(December 1, 2015, Entrepreneur) If there’s one thing software company Ebsta understands, it’s customer relationship management. The San Diego- and London-based company sells a $10 per month per user Chrome browser extension that syncs customers’ email accounts to the Salesforce database to streamline the onerous task of updating a CRM system. But finding new prospects for Ebsta is difficult and, as vice president of sales Bernhard Peters points out, expensive — especially for a company with roughly $1 million in annual revenue. “We’re still a tiny company,” Peters says. “We have to be careful who we chase; we don’t have a lot of money or manpower to spare. Buying lists never works; they’re out of date. And data-mining companies charge at least $25,000 upfront, with no guarantee of ROI.”
Peters was in a San Diego restaurant when he overheard Olin Hyde, co-founder and CEO of Englue, explaining how his artificial intelligence product LeadCrunch could mine the web to uncover leads based on names of a company’s best customers. It’s the same technology Englue developed for a Lockheed Martin contract with the U.S. Navy.
“The Navy uses our software to identify intent,” Hyde says. “In other words, determining whether that’s a commercial vessel traveling outside of traditional shipping lanes or a Chinese destroyer up to something suspicious. It does this by categorizing millions of variables to come up with a unique digital fingerprint.” That strategy can also be used to find qualified leads for sales managers.
Peters introduced himself and later handed over a list of Ebsta’s 100 best U.S. customers, which he’d identified by the length of the sales cycle, cost of acquisition and amount of revenue each brought in. LeadCrunch took the names and scanned the web to find similarities among them. Once it had developed a unique digital profile for the ideal customer, the system searched for similar prospects. Within days, Peters had a list of 100 prospects to pursue.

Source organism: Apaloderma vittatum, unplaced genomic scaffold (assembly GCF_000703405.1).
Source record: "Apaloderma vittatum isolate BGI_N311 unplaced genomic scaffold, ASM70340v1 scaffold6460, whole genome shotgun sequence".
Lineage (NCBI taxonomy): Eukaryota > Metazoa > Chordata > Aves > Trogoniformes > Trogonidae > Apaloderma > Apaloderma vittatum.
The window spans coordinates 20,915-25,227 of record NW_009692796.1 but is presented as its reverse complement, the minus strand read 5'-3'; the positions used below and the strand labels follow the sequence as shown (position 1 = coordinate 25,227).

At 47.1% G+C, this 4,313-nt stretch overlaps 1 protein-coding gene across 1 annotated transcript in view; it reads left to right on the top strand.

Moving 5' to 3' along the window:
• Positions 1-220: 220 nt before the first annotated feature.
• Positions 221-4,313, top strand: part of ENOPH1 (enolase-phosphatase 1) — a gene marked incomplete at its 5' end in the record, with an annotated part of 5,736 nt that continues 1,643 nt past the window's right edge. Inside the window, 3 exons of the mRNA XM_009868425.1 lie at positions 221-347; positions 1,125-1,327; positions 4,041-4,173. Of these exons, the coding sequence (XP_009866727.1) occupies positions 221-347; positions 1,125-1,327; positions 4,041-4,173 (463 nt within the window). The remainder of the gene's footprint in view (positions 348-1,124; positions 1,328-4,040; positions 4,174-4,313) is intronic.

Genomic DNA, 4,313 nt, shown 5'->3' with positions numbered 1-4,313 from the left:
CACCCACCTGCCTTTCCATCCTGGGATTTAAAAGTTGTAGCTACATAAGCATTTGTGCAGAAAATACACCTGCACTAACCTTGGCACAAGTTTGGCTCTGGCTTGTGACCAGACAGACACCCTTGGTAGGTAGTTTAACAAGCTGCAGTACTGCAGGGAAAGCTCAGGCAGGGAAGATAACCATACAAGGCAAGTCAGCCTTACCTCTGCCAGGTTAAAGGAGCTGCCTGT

“The quality of the information was so much better than anything I’d ever seen,” Peters says. “We had names and direct emails and phone numbers of the real decision-makers.” Working that list, Peters saw a 30 percent conversion rate and slashed the time between initial outreach and a face-to-face meeting from 35 days to 10.
More surprising, LeadCrunch opened Peters’ eyes to bigger enterprise-level customers. “It matches our culture with any company’s culture, no matter what size,” he says. “From the outside looking in, I would have thought, ‘No way we get them as a client.’ But LeadCrunch found the person in that company who was in sync with our vibe and would be receptive to our product.”
Since then, Peters has gone back to LeadCrunch, paying $250 for 200 leads at a time. With each submission, he says, the tool grows smarter, and the conversion rate holds steady. “This is the first game-changing tool we’ve ever implemented,” he says.
A Second Opinion
“What’s interesting about LeadCrunch is that it’s based on what already works, not assumptions or gut feelings about the future, yet it still has the power to open the door for unexpected wins in totally new markets,” says Kelly Kuhn-Wallace, a Minneapolis-based marketing consultant focused on seed-stage startups. She believes LeadCrunch’s technology to be sound but says its pricing structure may not be sustainable. “I fully expect the pricing to go up as people discover how valuable it really is. So try it now, while it’s still cheap.”